granted along similar lines with the exemptions to normal private companies
(mentioned above) is regarding the limitations on the powers of the board
contained in section 180 of the Companies Act. IFSC Public Companies will also not
be required to pass special resolutions to execute the actions specified in section
180 (such as disposing of assets or borrowing money beyond specified limits).
However, there is a rider here that does not apply to normal private companies
– the articles of association of the IFSC Public Company must provide for this
The requirement for certain classes of
companies to appoint a woman director on its board will also not apply to IFSC
Public Companies. Another pertinent relaxation granted to IFSC Public Companies
is that the mandate to have at least one director resident in India for at
least 182 days in a year will only be applicable from its second financial year
of existence onwards.
Another exemption which has been granted to IFSC Public
Companies, which is contemplated in the Amendment Bill, is making the
requirement cast upon a director to forward his resignation to the Registrar of
Companies in his individual capacity in the form DIR-11 optional. The Companies
Law Committee had recommended this change while reasoning that very few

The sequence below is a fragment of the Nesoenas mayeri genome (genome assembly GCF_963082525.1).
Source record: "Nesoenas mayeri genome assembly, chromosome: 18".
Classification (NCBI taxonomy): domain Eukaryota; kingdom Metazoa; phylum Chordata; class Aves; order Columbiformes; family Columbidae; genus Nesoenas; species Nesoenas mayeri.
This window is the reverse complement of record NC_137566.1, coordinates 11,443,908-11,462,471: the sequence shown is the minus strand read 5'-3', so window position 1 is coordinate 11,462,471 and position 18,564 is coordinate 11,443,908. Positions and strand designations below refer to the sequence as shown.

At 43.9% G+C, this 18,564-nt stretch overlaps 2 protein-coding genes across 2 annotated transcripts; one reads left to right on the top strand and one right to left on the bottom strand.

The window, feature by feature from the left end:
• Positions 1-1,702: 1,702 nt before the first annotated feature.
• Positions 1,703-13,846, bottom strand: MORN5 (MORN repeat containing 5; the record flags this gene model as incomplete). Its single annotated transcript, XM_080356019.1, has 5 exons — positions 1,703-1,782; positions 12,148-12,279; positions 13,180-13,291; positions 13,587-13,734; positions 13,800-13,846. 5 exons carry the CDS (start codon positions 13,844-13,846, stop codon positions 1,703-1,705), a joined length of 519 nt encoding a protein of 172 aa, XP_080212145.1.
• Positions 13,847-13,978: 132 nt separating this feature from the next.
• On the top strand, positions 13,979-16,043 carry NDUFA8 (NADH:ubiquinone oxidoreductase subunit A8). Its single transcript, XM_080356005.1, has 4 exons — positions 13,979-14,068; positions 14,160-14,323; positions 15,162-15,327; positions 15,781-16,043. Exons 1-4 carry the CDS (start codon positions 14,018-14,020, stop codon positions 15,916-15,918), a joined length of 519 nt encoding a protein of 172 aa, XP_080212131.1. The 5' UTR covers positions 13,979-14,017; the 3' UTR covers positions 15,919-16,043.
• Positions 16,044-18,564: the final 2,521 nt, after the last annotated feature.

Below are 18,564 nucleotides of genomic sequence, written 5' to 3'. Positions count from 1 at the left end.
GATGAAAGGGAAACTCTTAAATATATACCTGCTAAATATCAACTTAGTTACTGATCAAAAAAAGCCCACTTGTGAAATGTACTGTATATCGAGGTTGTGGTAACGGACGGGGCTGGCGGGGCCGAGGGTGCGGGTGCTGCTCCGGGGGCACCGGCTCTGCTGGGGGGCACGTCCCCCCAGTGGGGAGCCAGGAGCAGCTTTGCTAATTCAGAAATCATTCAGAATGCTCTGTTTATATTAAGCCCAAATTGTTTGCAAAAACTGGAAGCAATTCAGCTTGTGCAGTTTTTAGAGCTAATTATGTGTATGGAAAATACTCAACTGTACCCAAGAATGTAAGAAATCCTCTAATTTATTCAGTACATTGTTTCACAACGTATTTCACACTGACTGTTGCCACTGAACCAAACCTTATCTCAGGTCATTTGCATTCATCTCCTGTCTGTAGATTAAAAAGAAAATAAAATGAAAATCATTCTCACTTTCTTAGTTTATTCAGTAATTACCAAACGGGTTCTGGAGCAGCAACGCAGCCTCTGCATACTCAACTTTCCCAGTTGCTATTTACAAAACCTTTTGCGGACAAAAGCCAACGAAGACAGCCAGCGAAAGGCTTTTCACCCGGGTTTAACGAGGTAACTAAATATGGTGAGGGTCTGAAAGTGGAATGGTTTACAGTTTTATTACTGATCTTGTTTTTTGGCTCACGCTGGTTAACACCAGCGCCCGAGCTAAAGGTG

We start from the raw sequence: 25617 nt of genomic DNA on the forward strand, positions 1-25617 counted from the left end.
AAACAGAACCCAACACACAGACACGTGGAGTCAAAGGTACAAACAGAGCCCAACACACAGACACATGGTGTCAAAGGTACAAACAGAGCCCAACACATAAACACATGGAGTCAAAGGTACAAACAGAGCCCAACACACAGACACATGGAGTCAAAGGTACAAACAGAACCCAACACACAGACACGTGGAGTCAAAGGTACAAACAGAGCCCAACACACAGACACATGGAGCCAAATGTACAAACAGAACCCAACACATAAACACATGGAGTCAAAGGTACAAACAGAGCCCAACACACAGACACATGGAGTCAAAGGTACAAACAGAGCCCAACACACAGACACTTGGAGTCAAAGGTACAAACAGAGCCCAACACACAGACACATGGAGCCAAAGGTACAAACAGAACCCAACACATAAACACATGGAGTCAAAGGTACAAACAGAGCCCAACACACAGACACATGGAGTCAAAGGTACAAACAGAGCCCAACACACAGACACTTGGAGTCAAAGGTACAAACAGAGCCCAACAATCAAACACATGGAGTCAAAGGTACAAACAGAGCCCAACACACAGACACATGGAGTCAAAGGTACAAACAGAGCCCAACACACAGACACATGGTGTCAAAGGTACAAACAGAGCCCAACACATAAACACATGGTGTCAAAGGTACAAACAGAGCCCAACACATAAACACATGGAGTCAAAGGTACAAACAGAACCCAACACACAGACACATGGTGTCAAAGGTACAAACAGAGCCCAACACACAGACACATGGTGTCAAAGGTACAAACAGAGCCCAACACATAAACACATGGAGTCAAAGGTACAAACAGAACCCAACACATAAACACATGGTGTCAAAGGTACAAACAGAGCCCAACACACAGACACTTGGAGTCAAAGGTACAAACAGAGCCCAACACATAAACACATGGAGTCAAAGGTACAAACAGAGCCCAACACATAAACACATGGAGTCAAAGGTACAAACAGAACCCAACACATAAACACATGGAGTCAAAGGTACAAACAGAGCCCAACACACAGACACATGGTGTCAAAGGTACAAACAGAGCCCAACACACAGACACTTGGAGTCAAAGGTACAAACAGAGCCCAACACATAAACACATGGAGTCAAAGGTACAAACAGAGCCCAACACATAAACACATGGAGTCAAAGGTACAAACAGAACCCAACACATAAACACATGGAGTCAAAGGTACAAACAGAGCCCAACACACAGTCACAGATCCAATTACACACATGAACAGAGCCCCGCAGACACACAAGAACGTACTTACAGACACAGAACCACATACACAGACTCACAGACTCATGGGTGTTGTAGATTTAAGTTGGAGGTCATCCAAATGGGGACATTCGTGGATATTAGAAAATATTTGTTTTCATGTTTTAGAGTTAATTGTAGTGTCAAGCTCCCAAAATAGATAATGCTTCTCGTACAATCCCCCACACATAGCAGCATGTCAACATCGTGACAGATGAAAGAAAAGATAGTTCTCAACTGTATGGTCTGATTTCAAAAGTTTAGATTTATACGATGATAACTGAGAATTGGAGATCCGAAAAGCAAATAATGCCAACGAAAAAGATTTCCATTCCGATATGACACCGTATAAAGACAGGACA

companies misuse the names of erstwhile directors. However, as a matter of
prudence going forward, it would still be advisable for a director to make the
requisite filing (despite it not being mandatory) to avoid any liability issues
which may happen to arise.
Hence, as it can be seen, the MCA has looked to the
Amendment Bill and the exemption notification for private companies of 2015 for
some of the exemptions that it has granted to IFSC Public Companies. While this
is an interesting move by the MCA, it is yet to be seen whether it succeeds in
providing tailwinds to the idea of an IFSC in India.
Robin Singh

About the author

Umakanth Varottil

Umakanth Varottil is an Associate Professor at the Faculty of Law, National University of Singapore. He specializes in corporate law and governance, mergers and acquisitions and cross-border investments. Prior to his foray into academia, Umakanth was a partner at a pre-eminent law firm in India.